US House Speaker John Boehner returns to his office after a visit to the House floor for procedural votes for legislation to fund the Department of Homeland Security at the Capitol in Washington, Feb. 27, 2015.
Photo by Jonathan Ernst/Reuters

The legacy Speaker Boehner leaves behind

One my favorite moments of House Speaker John Boehner’s tenure came in July 2013, when the Ohio Republican sat down with Bob Schieffer on CBS’s “Face the Nation.” The host asked the GOP leader a question on the minds of many.
SCHIEFFER: Any way you cut it, and whoever`s fault it is, you have presided over what it perhaps the least-productive and certainly one of the least popular congresses in history. How do you feel about that?
BOEHNER: Well, Bob, we should not be judged on how many new laws we create. We ought to be judged on how many laws that we repeal.
As we talked about at the time, it was an unintentionally amusing exchange. Boehner was effectively trying to rebrand failure – instead of finding solutions to ongoing challenges, the Speaker argued Congress should be focusing on undoing solutions to previous challenges.
But the argument suffered from one serious flaw: Congress was historically inept, but it wasn’t repealing any laws, either. In effect, Boehner was arguing, “Sure, by your standard, I look like a failure, but I prefer my own standard, by which I’m still a failure.”
As the Speaker leaves the stage, it’s difficult, even for the most sycophantic of Republican partisans, to boast about the Boehner Era. It was on his watch that Congress ceased to function as an effective legislative body, saw its popularity plummet to unprecedented depths, and routinely struggled to complete even the most basic tasks.
It’s just below the surface, though, where the more interesting conversation takes place.
As we discussed in February, there are basically three schools of thought when it comes to Boehner. The first is that he’s a terrible failure who’s been unable to lead or govern. The second is that he’s a terrible failure, but it’s not really his fault because the radicalization of Republican politics has made it impossible for anyone to be an effective Speaker. He wasn’t up for the job, but it’s an inherently impossible task.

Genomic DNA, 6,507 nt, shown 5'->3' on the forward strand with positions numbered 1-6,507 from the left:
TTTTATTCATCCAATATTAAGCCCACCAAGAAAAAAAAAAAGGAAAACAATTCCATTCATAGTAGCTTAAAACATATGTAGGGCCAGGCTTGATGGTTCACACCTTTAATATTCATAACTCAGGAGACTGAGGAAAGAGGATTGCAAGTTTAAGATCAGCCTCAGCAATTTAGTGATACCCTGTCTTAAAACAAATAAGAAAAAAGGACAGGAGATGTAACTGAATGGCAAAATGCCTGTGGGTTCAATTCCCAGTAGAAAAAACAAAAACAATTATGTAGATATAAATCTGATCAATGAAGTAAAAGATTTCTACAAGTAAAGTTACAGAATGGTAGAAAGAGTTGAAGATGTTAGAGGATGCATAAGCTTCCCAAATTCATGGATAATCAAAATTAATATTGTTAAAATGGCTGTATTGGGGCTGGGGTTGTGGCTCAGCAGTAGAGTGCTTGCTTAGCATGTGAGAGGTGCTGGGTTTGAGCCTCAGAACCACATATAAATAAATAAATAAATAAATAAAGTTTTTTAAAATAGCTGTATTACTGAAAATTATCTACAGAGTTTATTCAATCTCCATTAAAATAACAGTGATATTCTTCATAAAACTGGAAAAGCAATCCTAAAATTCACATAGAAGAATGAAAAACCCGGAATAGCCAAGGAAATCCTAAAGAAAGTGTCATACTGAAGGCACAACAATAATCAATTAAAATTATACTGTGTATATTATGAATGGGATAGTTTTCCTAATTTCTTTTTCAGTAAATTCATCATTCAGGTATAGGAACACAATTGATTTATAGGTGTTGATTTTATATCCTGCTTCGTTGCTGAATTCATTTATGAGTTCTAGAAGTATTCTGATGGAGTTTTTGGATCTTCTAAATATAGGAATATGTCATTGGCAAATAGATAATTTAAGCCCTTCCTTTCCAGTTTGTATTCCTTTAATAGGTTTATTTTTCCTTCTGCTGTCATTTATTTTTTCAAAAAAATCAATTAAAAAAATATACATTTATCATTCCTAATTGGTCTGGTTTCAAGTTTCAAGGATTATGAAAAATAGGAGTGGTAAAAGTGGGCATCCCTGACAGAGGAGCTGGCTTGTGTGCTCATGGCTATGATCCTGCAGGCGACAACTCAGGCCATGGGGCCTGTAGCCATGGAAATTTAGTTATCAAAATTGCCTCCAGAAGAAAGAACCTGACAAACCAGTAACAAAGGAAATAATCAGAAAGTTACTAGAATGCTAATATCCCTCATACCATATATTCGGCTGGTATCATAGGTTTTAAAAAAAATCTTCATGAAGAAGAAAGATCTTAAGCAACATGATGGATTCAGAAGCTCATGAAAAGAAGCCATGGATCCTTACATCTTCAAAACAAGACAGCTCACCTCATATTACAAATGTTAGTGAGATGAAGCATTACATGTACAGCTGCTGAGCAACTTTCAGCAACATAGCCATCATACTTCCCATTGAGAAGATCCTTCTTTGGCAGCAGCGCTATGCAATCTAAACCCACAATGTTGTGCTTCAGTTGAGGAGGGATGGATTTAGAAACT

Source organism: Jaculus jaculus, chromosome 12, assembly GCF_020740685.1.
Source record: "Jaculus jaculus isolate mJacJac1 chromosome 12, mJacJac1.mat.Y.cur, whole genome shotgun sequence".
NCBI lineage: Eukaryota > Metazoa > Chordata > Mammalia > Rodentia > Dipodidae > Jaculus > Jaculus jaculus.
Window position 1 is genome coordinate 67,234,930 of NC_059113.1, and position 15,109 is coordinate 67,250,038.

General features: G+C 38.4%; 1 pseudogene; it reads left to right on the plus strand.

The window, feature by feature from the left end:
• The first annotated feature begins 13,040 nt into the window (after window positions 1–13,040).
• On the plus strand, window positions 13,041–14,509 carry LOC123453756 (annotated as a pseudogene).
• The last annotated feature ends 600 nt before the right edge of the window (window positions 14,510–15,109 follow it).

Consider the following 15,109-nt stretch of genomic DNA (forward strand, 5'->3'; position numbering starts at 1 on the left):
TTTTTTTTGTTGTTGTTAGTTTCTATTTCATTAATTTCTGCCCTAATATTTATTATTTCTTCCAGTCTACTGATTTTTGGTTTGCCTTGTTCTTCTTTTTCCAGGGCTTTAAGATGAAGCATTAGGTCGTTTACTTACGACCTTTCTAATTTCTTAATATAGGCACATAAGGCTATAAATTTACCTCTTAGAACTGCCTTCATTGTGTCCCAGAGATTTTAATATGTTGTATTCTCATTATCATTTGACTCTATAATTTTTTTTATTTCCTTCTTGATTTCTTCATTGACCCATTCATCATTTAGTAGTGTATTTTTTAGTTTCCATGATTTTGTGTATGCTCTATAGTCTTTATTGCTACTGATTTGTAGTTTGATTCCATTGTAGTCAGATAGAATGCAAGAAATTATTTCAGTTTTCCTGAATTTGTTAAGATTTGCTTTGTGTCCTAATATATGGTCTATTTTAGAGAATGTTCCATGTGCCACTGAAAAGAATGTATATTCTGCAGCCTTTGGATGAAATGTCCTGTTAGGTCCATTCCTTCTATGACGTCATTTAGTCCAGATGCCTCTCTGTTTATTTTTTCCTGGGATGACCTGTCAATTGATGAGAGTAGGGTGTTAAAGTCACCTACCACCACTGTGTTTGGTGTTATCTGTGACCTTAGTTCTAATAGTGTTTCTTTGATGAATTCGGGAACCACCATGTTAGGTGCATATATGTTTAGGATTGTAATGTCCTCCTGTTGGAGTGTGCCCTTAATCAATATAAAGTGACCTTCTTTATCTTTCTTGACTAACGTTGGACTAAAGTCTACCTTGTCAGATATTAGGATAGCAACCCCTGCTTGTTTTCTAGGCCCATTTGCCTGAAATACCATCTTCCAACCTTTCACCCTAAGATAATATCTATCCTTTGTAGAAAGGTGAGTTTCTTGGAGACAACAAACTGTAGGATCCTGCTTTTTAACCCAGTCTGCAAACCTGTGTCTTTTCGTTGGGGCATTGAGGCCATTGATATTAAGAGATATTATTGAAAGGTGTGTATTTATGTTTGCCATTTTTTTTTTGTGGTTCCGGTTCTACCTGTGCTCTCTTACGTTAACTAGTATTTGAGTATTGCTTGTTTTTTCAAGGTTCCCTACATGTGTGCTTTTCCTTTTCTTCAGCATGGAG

And the third is that Boehner made the best of a terrible situation – thanks to the Ohio congressman, Republicans have generally avoided doing real, lasting harm to the United States. Were it not for Boehner’s steady hand, the scale of GOP-imposed catastrophes would have been far worse.
Regular readers will recall that I’ve never found this third argument persuasive, in part because Boehner wasn’t able to prevent a government shutdown and a damaging debt-ceiling crisis, and in part because we should set the bar higher for success. Praising this Speaker for preventing fiascoes is like giving folks the Parents of the Year award because their kids have not yet burned down their home.
And that leaves us with the other two options: (1) he failed and it’s mostly his fault, or (2) he failed and it’s mostly his members’ fault.
That’s admittedly a much tougher call, and I’ve gone back and forth on this over the years. On the one hand, part of Boehner’s job has been to navigate unfriendly waters. A Speaker has to prioritize, establish a clear vision, know when there’s trouble ahead, and carefully guide his or her party away from it. Boehner never could. At times, he didn’t even seem to try.
On the other hand, too many of his members really are barking mad, forcing him to pursue ridiculous gambits that his instincts told him were a terrible idea.
The sad reality is, however, that either explanation paints an ugly picture of a hopeless leader. Boehner, regardless of who’s fault it is, is arguably the weakest Speaker in modern American history and his painfully short list of accomplishments is testament to an era of missed opportunities.